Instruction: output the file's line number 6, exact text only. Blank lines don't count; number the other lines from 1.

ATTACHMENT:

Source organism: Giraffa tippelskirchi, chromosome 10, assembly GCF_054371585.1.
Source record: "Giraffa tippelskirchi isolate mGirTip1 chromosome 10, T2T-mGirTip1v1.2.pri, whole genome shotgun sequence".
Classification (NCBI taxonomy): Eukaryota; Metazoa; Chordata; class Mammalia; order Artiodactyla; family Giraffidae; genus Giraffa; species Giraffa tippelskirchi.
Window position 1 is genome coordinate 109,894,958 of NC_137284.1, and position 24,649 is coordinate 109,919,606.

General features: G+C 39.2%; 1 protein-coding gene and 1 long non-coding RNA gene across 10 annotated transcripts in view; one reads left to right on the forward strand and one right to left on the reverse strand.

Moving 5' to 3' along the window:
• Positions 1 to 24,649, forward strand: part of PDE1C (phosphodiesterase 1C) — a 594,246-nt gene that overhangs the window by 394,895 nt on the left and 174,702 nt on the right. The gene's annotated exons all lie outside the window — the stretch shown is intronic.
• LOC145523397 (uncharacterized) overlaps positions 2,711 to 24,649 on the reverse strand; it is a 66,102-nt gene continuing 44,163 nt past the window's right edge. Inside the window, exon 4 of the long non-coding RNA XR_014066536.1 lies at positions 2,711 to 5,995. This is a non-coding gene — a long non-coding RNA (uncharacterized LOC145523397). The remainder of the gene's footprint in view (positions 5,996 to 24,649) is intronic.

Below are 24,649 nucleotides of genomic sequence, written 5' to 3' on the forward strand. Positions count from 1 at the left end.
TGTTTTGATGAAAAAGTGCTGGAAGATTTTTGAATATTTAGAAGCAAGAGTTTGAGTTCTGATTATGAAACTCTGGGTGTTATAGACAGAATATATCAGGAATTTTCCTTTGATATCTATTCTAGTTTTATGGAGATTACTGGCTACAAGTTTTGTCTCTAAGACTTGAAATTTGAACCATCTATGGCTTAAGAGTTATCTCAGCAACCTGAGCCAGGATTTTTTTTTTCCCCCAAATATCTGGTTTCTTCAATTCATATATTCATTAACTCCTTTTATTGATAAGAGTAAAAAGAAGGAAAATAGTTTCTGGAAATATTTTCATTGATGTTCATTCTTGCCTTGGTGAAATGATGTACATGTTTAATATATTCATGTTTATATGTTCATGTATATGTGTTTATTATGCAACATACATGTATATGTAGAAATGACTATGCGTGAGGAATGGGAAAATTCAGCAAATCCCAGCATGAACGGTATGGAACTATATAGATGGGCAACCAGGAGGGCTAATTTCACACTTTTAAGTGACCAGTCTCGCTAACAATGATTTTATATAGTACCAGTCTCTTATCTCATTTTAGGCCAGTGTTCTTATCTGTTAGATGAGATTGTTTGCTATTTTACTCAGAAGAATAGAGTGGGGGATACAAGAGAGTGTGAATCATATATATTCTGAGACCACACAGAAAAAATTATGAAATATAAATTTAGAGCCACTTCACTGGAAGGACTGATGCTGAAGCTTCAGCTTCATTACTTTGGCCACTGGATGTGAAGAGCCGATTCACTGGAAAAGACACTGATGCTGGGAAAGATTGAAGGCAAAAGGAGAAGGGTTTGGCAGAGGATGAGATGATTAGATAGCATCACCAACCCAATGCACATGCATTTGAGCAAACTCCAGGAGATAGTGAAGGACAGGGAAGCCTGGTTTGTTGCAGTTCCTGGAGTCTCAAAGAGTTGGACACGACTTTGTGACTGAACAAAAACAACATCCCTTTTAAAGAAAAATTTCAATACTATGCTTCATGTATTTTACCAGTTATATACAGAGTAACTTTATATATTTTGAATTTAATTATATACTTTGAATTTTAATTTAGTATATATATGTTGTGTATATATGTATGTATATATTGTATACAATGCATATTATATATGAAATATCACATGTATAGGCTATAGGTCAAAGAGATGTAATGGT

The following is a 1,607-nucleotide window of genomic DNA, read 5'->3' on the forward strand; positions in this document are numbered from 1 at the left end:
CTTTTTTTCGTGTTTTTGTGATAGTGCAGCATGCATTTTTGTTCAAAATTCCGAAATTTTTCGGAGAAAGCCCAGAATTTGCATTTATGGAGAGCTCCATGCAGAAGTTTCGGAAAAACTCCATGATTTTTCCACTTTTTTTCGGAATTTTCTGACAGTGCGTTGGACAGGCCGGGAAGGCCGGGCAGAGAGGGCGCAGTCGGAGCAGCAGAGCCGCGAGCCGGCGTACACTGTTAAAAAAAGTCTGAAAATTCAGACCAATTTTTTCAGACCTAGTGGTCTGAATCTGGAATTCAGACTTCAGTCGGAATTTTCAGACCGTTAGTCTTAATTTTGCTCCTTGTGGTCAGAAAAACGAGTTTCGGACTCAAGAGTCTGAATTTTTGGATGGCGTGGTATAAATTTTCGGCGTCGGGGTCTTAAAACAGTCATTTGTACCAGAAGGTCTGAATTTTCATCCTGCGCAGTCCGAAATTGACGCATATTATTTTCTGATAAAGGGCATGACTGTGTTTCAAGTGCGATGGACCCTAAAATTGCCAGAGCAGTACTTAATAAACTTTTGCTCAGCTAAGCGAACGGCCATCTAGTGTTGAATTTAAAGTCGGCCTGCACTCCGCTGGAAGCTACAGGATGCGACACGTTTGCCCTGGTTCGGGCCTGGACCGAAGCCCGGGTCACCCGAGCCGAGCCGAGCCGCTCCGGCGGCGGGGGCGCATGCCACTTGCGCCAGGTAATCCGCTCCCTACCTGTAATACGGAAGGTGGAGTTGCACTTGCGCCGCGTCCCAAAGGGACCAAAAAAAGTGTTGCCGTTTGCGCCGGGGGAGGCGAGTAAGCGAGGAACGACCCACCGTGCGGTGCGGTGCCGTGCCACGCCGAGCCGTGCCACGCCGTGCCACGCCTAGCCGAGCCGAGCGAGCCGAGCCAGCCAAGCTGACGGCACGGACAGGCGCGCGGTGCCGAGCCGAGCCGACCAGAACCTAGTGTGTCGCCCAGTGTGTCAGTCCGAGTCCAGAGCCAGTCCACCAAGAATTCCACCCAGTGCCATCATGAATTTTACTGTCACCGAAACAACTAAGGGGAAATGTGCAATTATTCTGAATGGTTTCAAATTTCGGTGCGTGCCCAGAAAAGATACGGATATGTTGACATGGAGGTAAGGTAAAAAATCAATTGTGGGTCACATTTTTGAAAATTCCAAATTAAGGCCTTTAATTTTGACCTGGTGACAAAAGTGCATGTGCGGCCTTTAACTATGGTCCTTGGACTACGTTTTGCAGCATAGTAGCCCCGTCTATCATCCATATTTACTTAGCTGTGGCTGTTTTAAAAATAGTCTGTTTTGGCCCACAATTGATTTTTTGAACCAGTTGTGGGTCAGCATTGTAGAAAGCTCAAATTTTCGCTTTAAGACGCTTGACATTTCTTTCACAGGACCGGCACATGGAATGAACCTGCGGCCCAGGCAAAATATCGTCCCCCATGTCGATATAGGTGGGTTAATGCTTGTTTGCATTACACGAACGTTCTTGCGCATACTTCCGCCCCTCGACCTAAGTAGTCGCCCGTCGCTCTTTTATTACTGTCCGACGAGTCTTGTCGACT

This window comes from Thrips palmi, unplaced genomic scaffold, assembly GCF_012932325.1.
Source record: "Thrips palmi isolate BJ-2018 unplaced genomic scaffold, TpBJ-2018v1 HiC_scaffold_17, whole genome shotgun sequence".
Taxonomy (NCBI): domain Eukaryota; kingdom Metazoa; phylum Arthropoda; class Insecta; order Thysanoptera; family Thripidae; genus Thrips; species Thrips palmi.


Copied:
Moving 5' to 3' along the window: